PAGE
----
There's something to be said for the predicted "normal" response to events.  It provides a comfortable frame of reference for people who were in no way affected by events to process what's happening to you; it also provides a template for shitty actors to mimic in movies rather than actually having to do work.

Oh, and it also allows Andrew Breitbart to endlessly discuss penises

Short version of what I'm talking about: on Friday night, a tweet appeared on Representative Anthony Weiner's Twitter account.  It involved a link to an associated yfrog account (a picture-sharing service) to a man's underwear-laden erection.  It was addressed to a female Twitter user.

One of two things happened here: either Representative Weiner mistakenly sent what was supposed to be a private message as a regular tweet, which means he's cheating on his wife and is generally an asshole, or someone else posted the tweet and the picture, and everyone involved is suffering from the act of some anonymous asshole who thinks weiner jokes are de rigueur.

Weiner and the woman involved are both contending that the tweet and picture were a result of someone breaking in to Weiner's account.  The woman suspects that it was a user who had been harassing her for weeks based on the fact that Weiner was following her account.  

Unfortunately for the woman involved, she operates under what is legally known as "the presumption of dick suckingness".  You see, she's a "21 year old coed", which pretty much means she would fuck the fail whale if those birds would just drop it on her luxuriously appointed extra long twin bed.  Having denied that there was any inappropriate relationship or exchange between her and the Representative, Tom Maguire responds:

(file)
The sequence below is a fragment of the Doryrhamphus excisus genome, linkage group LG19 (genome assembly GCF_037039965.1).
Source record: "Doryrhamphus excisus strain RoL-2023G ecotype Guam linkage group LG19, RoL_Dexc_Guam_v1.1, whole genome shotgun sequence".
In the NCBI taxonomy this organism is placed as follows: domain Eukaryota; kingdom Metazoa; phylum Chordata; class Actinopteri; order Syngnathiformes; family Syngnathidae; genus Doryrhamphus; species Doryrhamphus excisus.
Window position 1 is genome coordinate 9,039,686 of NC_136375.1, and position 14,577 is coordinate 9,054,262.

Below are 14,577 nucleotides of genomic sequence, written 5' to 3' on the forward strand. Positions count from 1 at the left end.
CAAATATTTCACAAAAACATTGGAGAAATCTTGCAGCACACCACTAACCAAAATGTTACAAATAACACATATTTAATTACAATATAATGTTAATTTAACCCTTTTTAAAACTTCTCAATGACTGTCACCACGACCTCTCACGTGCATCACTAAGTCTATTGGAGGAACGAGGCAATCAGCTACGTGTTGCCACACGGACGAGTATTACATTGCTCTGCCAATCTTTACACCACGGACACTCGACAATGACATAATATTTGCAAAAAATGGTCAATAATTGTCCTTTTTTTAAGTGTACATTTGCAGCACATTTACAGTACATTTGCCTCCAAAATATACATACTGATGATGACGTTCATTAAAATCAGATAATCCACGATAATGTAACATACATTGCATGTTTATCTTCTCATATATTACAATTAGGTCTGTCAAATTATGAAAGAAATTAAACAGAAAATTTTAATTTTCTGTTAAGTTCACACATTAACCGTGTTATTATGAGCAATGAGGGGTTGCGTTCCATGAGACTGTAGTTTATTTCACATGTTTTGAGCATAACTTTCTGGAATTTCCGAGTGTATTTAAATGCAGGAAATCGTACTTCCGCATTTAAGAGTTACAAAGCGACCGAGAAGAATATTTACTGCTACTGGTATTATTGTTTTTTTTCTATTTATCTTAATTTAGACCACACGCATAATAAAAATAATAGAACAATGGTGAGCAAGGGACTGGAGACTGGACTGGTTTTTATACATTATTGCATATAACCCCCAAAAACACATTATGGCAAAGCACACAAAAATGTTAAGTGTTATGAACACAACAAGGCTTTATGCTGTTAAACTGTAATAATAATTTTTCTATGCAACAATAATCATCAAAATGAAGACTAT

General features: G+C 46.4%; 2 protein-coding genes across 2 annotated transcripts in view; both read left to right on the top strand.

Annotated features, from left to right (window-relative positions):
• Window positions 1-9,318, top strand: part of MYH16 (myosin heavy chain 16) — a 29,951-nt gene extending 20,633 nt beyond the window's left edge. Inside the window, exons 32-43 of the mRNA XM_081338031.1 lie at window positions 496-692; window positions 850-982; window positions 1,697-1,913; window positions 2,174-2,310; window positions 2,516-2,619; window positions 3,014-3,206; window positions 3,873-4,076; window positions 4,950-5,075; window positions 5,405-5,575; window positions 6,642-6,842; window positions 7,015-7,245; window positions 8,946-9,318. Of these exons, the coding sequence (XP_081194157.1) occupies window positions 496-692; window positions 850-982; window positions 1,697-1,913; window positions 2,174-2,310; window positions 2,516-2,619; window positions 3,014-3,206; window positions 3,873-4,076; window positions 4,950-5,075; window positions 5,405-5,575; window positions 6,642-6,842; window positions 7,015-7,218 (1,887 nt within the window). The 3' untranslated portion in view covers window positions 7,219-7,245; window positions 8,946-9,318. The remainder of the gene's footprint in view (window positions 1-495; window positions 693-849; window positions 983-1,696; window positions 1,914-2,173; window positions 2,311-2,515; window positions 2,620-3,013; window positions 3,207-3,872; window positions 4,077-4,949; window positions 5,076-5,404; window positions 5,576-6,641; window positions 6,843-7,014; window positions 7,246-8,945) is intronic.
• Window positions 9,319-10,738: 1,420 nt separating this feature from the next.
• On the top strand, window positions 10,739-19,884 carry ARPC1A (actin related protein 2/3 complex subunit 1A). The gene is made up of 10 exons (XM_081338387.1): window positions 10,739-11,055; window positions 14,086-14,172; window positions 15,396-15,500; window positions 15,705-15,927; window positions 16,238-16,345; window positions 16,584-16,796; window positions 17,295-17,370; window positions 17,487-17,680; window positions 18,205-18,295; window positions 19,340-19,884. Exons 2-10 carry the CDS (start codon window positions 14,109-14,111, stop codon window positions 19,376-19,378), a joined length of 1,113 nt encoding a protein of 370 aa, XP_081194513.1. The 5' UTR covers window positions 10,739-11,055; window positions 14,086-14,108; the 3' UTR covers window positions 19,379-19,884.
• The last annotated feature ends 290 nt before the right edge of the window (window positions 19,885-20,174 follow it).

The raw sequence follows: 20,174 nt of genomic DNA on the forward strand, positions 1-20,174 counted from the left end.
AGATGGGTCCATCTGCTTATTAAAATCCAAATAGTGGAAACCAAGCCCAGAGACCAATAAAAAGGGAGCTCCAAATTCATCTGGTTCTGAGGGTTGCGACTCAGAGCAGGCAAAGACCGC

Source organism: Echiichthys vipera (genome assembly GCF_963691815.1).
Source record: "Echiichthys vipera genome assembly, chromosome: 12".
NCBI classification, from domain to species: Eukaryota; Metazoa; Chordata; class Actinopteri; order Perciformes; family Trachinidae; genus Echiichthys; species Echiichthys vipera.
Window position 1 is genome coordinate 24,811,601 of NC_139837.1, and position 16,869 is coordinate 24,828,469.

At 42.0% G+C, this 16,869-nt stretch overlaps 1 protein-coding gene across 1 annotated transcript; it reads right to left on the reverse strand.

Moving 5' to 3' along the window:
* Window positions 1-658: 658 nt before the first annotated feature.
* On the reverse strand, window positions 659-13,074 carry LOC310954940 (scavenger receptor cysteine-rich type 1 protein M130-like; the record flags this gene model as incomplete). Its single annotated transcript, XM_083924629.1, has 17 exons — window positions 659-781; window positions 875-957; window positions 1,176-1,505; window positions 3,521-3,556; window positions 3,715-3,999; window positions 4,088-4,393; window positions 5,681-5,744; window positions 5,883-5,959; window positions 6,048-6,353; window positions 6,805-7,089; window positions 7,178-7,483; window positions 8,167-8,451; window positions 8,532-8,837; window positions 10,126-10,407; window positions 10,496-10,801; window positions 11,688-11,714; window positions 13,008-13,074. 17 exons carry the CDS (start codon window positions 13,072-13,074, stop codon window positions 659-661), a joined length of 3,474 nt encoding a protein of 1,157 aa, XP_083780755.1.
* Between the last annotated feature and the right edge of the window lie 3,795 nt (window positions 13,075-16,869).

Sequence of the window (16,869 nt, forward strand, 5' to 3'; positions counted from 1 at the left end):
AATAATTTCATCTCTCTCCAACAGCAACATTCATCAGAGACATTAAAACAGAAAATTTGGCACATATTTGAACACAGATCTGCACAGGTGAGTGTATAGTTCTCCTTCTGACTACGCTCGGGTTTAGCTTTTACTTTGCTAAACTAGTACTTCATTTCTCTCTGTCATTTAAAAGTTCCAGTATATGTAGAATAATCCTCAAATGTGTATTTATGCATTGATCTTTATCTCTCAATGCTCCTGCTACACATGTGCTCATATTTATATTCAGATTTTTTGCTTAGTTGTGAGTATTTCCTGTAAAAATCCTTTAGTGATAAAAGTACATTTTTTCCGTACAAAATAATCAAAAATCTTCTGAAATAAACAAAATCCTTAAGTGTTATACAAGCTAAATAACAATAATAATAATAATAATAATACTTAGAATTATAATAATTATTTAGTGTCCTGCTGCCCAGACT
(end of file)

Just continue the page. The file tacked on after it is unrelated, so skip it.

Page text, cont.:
As to whether any exchanges were "inappropriate", let's take a step back - were she and the Congressman cyber-buddies engaging in idle chit-chat and having appropriate exchanges from time to time on the Twitter private service?  Is it possible that a third party might consider some of those private exchanges to be a bit flirty?  I am not sure a twenty-one year old who wants this whole thing to go away is the most reliable judge of what might have been appropriate.

This makes a great deal of sense - the proper people to determine whether exchanges that didn't take place were appropriate are a group of slavering middle-aged conservative men who should be allowed to go through every e-mail and Facebook photo the woman's ever been a part of and comment on how much cleavage she's showing.  Roy has more on the Boobie Brigade, who will not rest until they have constructed every possible interaction between a faceless penis on the internet and this woman's pictures.  And if they have to use their own penises as stand-ins, I'm sure they will.  Repeatedly.

Of course, weeks of harassment followed by her name and sexual proclivities being blasted all over the internet this weekend led her to try to shut off her online profiles and information (I'm sure it had nothing to do with the New York Post using this picture of her, either).  She shouldn't have done that, though. Only guilty, sexy coeds do that.  Probably in lingerie.  Jim Hoft has, in a completely detached and non-creepy fashion, gathered up all of Weiner's "luscious" Twitter followers, because that's apparently okay to do now.  

Just keep in mind, ladies: if you don't want to be seen as an insatiable whore by people trying to smear someone with whom you're vaguely associated on the internet, then you should give the smearers as much information as possible so that they can properly determine your level of whorishness.   Preferably on Twitter.  That's the normal thing to do, and any deviation from it probably means you're a whore.